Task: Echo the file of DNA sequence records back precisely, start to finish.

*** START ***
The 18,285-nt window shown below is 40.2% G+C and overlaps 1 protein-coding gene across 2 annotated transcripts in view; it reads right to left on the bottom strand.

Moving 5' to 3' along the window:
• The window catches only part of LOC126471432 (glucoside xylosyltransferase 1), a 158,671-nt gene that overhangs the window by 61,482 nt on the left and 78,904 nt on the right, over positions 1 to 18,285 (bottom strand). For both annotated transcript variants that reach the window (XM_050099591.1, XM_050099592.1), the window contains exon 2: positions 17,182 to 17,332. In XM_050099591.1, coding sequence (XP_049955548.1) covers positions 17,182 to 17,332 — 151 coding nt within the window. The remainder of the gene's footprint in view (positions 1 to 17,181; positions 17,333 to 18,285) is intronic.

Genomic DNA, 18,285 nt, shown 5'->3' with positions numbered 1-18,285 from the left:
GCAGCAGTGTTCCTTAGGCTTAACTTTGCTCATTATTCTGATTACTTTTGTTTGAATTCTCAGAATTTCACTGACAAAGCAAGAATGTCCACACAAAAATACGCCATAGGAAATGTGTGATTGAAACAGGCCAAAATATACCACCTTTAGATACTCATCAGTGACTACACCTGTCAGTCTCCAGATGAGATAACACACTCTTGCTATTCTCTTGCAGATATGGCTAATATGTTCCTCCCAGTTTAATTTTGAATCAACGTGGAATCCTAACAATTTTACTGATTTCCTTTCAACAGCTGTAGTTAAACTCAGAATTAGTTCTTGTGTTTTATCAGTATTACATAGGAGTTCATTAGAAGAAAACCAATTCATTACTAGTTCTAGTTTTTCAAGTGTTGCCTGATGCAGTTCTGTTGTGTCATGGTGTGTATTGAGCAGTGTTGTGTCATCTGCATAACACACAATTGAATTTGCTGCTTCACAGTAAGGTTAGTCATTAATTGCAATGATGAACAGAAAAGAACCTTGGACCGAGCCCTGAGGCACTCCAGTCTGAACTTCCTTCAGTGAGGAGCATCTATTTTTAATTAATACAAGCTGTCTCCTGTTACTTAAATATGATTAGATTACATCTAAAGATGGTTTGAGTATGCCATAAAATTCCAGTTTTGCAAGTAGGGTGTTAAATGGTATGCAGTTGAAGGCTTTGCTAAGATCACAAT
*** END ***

The 18,285-nt window shown below is 40.2% G+C and overlaps 1 protein-coding gene across 2 annotated transcripts in view; it reads right to left on the bottom strand.

Moving 5' to 3' along the window:
• The window catches only part of LOC126471432 (glucoside xylosyltransferase 1), a 158,671-nt gene that overhangs the window by 61,482 nt on the left and 78,904 nt on the right, over positions 1 to 18,285 (bottom strand). For both annotated transcript variants that reach the window (XM_050099591.1, XM_050099592.1), the window contains exon 2: positions 17,182 to 17,332. In XM_050099591.1, coding sequence (XP_049955548.1) covers positions 17,182 to 17,332 — 151 coding nt within the window. The remainder of the gene's footprint in view (positions 1 to 17,181; positions 17,333 to 18,285) is intronic.

Genomic DNA, 18,285 nt, shown 5'->3' with positions numbered 1-18,285 from the left:
GCAGCAGTGTTCCTTAGGCTTAACTTTGCTCATTATTCTGATTACTTTTGTTTGAATTCTCAGAATTTCACTGACAAAGCAAGAATGTCCACACAAAAATACGCCATAGGAAATGTGTGATTGAAACAGGCCAAAATATACCACCTTTAGATACTCATCAGTGACTACACCTGTCAGTCTCCAGATGAGATAACACACTCTTGCTATTCTCTTGCAGATATGGCTAATATGTTCCTCCCAGTTTAATTTTGAATCAACGTGGAATCCTAACAATTTTACTGATTTCCTTTCAACAGCTGTAGTTAAACTCAGAATTAGTTCTTGTGTTTTATCAGTATTACATAGGAGTTCATTAGAAGAAAACCAATTCATTACTAGTTCTAGTTTTTCAAGTGTTGCCTGATGCAGTTCTGTTGTGTCATGGTGTGTATTGAGCAGTGTTGTGTCATCTGCATAACACACAATTGAATTTGCTGCTTCACAGTAAGGTTAGTCATTAATTGCAATGATGAACAGAAAAGAACCTTGGACCGAGCCCTGAGGCACTCCAGTCTGAACTTCCTTCAGTGAGGAGCATCTATTTTTAATTAATACAAGCTGTCTCCTGTTACTTAAATATGATTAGATTACATCTAAAGATGGTTTGAGTATGCCATAAAATTCCAGTTTTGCAAGTAGGGTGTTAAATGGTATGCAGTTGAAGGCTTTGCTAAGATCACAAT